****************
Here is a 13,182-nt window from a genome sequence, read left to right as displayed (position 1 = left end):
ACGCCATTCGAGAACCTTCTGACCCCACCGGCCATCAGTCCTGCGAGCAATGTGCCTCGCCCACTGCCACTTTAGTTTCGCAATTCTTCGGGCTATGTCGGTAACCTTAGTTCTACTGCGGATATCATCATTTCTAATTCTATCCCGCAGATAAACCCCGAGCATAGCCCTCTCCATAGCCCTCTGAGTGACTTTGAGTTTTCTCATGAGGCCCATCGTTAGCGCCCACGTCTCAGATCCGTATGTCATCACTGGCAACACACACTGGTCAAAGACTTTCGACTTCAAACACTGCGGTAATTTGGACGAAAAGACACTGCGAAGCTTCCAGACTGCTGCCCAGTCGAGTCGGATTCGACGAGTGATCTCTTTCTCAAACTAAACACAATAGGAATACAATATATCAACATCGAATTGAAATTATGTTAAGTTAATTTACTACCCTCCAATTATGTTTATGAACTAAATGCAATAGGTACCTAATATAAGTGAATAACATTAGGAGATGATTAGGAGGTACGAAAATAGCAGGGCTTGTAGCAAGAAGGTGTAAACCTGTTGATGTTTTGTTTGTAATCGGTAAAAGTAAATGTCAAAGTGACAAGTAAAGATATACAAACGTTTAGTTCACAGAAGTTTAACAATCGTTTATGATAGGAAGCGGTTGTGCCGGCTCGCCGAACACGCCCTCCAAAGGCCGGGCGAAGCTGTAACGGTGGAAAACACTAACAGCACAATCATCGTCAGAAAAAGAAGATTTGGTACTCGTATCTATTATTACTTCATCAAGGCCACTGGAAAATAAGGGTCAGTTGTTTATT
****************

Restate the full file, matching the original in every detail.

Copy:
Here is a 13,182-nt window from a genome sequence, read left to right as displayed (position 1 = left end):
ACGCCATTCGAGAACCTTCTGACCCCACCGGCCATCAGTCCTGCGAGCAATGTGCCTCGCCCACTGCCACTTTAGTTTCGCAATTCTTCGGGCTATGTCGGTAACCTTAGTTCTACTGCGGATATCATCATTTCTAATTCTATCCCGCAGATAAACCCCGAGCATAGCCCTCTCCATAGCCCTCTGAGTGACTTTGAGTTTTCTCATGAGGCCCATCGTTAGCGCCCACGTCTCAGATCCGTATGTCATCACTGGCAACACACACTGGTCAAAGACTTTCGACTTCAAACACTGCGGTAATTTGGACGAAAAGACACTGCGAAGCTTCCAGACTGCTGCCCAGTCGAGTCGGATTCGACGAGTGATCTCTTTCTCAAACTAAACACAATAGGAATACAATATATCAACATCGAATTGAAATTATGTTAAGTTAATTTACTACCCTCCAATTATGTTTATGAACTAAATGCAATAGGTACCTAATATAAGTGAATAACATTAGGAGATGATTAGGAGGTACGAAAATAGCAGGGCTTGTAGCAAGAAGGTGTAAACCTGTTGATGTTTTGTTTGTAATCGGTAAAAGTAAATGTCAAAGTGACAAGTAAAGATATACAAACGTTTAGTTCACAGAAGTTTAACAATCGTTTATGATAGGAAGCGGTTGTGCCGGCTCGCCGAACACGCCCTCCAAAGGCCGGGCGAAGCTGTAACGGTGGAAAACACTAACAGCACAATCATCGTCAGAAAAAGAAGATTTGGTACTCGTATCTATTATTACTTCATCAAGGCCACTGGAAAATAAGGGTCAGTTGTTTATT